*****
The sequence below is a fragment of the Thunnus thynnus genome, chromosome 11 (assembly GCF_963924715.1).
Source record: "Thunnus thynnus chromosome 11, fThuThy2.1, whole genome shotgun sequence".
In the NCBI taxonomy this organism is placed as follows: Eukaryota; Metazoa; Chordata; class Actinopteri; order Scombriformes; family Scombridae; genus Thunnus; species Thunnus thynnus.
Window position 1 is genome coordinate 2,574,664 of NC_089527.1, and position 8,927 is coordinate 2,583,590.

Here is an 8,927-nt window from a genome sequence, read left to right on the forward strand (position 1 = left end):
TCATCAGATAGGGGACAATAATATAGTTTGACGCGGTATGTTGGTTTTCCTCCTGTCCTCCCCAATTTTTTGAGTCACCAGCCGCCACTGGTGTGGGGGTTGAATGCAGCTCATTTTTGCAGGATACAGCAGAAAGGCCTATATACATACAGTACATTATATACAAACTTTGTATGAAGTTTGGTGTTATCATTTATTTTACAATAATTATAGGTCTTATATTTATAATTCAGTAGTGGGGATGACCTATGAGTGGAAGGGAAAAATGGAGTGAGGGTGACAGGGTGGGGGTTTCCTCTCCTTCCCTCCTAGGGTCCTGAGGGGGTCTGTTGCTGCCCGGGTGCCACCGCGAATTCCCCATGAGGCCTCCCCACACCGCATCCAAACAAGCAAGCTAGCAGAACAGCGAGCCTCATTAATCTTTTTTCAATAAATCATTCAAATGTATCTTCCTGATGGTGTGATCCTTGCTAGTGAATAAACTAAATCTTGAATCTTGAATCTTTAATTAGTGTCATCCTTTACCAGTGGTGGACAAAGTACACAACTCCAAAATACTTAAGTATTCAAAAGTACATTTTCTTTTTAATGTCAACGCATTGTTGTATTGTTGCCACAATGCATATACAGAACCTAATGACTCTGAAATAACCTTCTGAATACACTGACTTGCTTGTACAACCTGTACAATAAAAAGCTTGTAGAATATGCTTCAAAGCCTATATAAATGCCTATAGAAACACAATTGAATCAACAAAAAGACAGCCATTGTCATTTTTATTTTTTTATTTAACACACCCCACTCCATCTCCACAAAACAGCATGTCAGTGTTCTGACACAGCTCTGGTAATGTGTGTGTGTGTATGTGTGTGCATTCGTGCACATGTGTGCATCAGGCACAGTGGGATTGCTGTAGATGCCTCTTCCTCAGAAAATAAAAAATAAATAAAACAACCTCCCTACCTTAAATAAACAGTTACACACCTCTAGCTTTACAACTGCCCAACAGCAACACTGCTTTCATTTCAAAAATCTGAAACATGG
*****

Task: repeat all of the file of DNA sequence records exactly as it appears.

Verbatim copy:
The sequence below is a fragment of the Thunnus thynnus genome, chromosome 11 (assembly GCF_963924715.1).
Source record: "Thunnus thynnus chromosome 11, fThuThy2.1, whole genome shotgun sequence".
In the NCBI taxonomy this organism is placed as follows: Eukaryota; Metazoa; Chordata; class Actinopteri; order Scombriformes; family Scombridae; genus Thunnus; species Thunnus thynnus.
Window position 1 is genome coordinate 2,574,664 of NC_089527.1, and position 8,927 is coordinate 2,583,590.

Here is an 8,927-nt window from a genome sequence, read left to right on the forward strand (position 1 = left end):
TCATCAGATAGGGGACAATAATATAGTTTGACGCGGTATGTTGGTTTTCCTCCTGTCCTCCCCAATTTTTTGAGTCACCAGCCGCCACTGGTGTGGGGGTTGAATGCAGCTCATTTTTGCAGGATACAGCAGAAAGGCCTATATACATACAGTACATTATATACAAACTTTGTATGAAGTTTGGTGTTATCATTTATTTTACAATAATTATAGGTCTTATATTTATAATTCAGTAGTGGGGATGACCTATGAGTGGAAGGGAAAAATGGAGTGAGGGTGACAGGGTGGGGGTTTCCTCTCCTTCCCTCCTAGGGTCCTGAGGGGGTCTGTTGCTGCCCGGGTGCCACCGCGAATTCCCCATGAGGCCTCCCCACACCGCATCCAAACAAGCAAGCTAGCAGAACAGCGAGCCTCATTAATCTTTTTTCAATAAATCATTCAAATGTATCTTCCTGATGGTGTGATCCTTGCTAGTGAATAAACTAAATCTTGAATCTTGAATCTTTAATTAGTGTCATCCTTTACCAGTGGTGGACAAAGTACACAACTCCAAAATACTTAAGTATTCAAAAGTACATTTTCTTTTTAATGTCAACGCATTGTTGTATTGTTGCCACAATGCATATACAGAACCTAATGACTCTGAAATAACCTTCTGAATACACTGACTTGCTTGTACAACCTGTACAATAAAAAGCTTGTAGAATATGCTTCAAAGCCTATATAAATGCCTATAGAAACACAATTGAATCAACAAAAAGACAGCCATTGTCATTTTTATTTTTTTATTTAACACACCCCACTCCATCTCCACAAAACAGCATGTCAGTGTTCTGACACAGCTCTGGTAATGTGTGTGTGTGTATGTGTGTGCATTCGTGCACATGTGTGCATCAGGCACAGTGGGATTGCTGTAGATGCCTCTTCCTCAGAAAATAAAAAATAAATAAAACAACCTCCCTACCTTAAATAAACAGTTACACACCTCTAGCTTTACAACTGCCCAACAGCAACACTGCTTTCATTTCAAAAATCTGAAACATGG